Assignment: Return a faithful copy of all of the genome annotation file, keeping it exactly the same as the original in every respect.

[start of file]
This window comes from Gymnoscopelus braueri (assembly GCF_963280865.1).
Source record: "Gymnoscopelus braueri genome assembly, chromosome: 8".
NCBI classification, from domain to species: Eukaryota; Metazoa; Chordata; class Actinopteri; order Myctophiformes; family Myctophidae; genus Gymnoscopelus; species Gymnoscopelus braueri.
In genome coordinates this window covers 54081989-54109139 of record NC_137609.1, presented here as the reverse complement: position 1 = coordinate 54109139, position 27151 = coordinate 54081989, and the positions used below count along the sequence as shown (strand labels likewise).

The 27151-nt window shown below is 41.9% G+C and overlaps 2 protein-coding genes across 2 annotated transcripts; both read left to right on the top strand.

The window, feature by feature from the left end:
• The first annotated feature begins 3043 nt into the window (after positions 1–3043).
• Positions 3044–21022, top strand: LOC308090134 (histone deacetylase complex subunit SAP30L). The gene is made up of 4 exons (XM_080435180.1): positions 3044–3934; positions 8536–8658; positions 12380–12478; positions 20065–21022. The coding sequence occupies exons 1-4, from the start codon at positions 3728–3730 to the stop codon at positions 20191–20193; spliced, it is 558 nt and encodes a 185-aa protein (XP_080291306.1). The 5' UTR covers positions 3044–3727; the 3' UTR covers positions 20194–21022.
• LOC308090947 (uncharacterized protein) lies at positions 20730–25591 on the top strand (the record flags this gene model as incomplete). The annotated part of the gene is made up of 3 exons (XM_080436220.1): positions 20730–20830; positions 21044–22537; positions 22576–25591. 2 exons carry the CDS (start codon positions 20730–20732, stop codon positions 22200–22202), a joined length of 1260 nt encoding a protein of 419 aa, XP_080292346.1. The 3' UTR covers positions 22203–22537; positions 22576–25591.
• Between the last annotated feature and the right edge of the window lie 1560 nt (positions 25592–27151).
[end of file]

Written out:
This window comes from Gymnoscopelus braueri (assembly GCF_963280865.1).
Source record: "Gymnoscopelus braueri genome assembly, chromosome: 8".
NCBI classification, from domain to species: Eukaryota; Metazoa; Chordata; class Actinopteri; order Myctophiformes; family Myctophidae; genus Gymnoscopelus; species Gymnoscopelus braueri.
In genome coordinates this window covers 54081989-54109139 of record NC_137609.1, presented here as the reverse complement: position 1 = coordinate 54109139, position 27151 = coordinate 54081989, and the positions used below count along the sequence as shown (strand labels likewise).

The 27151-nt window shown below is 41.9% G+C and overlaps 2 protein-coding genes across 2 annotated transcripts; both read left to right on the top strand.

The window, feature by feature from the left end:
• The first annotated feature begins 3043 nt into the window (after positions 1–3043).
• Positions 3044–21022, top strand: LOC308090134 (histone deacetylase complex subunit SAP30L). The gene is made up of 4 exons (XM_080435180.1): positions 3044–3934; positions 8536–8658; positions 12380–12478; positions 20065–21022. The coding sequence occupies exons 1-4, from the start codon at positions 3728–3730 to the stop codon at positions 20191–20193; spliced, it is 558 nt and encodes a 185-aa protein (XP_080291306.1). The 5' UTR covers positions 3044–3727; the 3' UTR covers positions 20194–21022.
• LOC308090947 (uncharacterized protein) lies at positions 20730–25591 on the top strand (the record flags this gene model as incomplete). The annotated part of the gene is made up of 3 exons (XM_080436220.1): positions 20730–20830; positions 21044–22537; positions 22576–25591. 2 exons carry the CDS (start codon positions 20730–20732, stop codon positions 22200–22202), a joined length of 1260 nt encoding a protein of 419 aa, XP_080292346.1. The 3' UTR covers positions 22203–22537; positions 22576–25591.
• Between the last annotated feature and the right edge of the window lie 1560 nt (positions 25592–27151).